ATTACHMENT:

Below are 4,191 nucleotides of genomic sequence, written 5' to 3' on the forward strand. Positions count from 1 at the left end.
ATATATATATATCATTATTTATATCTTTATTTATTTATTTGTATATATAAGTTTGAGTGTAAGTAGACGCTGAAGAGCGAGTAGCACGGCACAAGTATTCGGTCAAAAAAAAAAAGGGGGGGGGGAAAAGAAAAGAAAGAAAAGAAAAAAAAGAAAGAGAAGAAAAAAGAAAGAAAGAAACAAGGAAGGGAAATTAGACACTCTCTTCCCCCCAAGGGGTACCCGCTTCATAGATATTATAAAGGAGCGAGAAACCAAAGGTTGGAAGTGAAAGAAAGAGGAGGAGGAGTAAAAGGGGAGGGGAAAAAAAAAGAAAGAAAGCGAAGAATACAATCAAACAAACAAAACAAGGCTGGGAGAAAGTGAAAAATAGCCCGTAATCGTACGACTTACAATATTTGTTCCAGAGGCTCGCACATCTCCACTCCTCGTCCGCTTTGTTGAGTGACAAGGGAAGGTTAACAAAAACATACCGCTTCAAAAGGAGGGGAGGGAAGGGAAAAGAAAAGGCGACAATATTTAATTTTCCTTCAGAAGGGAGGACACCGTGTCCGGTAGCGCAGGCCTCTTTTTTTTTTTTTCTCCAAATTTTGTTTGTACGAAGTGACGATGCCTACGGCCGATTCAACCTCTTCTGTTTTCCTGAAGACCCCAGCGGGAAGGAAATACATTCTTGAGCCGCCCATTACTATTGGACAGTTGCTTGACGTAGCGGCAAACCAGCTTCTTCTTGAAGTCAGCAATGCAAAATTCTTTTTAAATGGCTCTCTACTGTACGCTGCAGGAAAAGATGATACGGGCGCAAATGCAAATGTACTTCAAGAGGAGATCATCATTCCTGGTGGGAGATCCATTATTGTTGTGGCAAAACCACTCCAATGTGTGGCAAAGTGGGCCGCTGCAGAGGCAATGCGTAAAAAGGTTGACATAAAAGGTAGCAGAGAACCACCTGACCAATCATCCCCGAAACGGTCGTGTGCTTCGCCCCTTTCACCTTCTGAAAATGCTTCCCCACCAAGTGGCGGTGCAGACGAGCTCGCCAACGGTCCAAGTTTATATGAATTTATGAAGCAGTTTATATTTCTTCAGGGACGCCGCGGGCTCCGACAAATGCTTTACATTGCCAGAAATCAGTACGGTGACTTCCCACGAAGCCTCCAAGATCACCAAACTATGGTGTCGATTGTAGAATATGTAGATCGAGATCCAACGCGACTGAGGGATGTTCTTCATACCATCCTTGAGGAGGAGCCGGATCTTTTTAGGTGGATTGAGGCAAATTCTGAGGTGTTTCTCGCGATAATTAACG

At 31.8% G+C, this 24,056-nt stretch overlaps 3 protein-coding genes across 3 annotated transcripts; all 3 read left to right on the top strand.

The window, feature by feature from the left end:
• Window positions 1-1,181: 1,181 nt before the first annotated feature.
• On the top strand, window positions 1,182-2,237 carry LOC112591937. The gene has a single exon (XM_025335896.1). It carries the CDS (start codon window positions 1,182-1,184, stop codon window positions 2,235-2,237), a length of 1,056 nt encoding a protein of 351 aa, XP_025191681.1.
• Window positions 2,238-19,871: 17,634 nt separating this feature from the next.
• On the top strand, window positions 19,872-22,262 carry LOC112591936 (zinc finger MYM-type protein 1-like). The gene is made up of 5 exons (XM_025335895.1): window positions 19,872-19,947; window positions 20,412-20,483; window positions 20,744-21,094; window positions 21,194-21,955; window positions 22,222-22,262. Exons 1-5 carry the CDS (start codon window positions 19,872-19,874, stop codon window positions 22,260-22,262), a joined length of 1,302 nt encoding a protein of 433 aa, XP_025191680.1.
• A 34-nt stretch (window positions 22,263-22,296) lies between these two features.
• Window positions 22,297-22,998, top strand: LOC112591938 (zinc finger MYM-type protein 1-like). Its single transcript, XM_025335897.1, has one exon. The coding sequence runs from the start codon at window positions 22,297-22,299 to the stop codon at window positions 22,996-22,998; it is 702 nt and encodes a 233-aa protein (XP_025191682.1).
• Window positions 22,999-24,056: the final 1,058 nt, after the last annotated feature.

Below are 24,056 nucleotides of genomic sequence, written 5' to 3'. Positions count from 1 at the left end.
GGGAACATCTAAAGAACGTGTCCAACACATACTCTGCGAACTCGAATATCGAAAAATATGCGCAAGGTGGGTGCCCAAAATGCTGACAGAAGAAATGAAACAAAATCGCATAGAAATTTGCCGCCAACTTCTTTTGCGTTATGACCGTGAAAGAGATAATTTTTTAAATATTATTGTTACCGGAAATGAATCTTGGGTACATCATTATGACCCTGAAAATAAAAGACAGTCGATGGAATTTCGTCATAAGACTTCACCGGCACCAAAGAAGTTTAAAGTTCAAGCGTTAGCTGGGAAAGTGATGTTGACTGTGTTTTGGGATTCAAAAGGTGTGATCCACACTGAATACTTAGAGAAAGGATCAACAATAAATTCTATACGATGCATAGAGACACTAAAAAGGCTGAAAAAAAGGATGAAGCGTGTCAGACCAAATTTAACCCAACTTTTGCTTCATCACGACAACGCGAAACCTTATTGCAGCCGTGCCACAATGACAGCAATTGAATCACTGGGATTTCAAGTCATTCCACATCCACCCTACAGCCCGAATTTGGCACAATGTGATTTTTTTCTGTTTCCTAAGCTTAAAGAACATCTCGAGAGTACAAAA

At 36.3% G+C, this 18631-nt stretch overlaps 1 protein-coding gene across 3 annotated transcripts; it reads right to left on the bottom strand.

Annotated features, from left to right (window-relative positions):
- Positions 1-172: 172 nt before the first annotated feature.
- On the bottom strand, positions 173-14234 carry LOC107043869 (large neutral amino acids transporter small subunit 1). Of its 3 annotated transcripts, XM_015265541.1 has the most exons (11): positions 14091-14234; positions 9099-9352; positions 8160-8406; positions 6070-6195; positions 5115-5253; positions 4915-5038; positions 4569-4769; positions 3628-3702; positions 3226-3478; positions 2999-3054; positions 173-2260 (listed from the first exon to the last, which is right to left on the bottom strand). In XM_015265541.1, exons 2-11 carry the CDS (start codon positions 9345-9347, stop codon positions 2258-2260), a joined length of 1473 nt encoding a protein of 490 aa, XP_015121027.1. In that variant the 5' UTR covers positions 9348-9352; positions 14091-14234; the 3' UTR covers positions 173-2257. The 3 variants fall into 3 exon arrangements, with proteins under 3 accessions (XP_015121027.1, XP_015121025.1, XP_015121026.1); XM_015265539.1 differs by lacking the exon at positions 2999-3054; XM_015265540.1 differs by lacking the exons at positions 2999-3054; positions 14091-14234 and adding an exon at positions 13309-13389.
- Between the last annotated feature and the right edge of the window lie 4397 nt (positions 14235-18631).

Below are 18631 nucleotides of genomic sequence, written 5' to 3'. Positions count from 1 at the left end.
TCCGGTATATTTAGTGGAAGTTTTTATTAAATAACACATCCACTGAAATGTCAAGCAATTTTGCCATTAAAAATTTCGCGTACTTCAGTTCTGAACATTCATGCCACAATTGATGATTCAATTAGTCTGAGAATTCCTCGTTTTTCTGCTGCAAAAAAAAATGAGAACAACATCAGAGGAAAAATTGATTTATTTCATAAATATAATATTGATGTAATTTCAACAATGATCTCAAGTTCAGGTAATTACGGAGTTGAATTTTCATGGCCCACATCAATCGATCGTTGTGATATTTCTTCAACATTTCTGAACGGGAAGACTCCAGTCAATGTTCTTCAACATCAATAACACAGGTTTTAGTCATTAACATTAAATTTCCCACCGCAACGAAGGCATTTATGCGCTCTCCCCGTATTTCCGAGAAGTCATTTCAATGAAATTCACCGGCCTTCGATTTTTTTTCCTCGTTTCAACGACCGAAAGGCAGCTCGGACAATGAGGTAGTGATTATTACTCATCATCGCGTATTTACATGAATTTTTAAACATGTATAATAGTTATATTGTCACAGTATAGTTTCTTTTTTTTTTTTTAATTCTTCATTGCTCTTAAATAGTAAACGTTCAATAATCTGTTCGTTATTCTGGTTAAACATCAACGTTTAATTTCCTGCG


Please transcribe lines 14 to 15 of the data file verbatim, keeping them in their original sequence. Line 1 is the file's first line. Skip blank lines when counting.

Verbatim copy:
At 36.3% G+C, this 18631-nt stretch overlaps 1 protein-coding gene across 3 annotated transcripts; it reads right to left on the bottom strand.

Annotated features, from left to right (window-relative positions):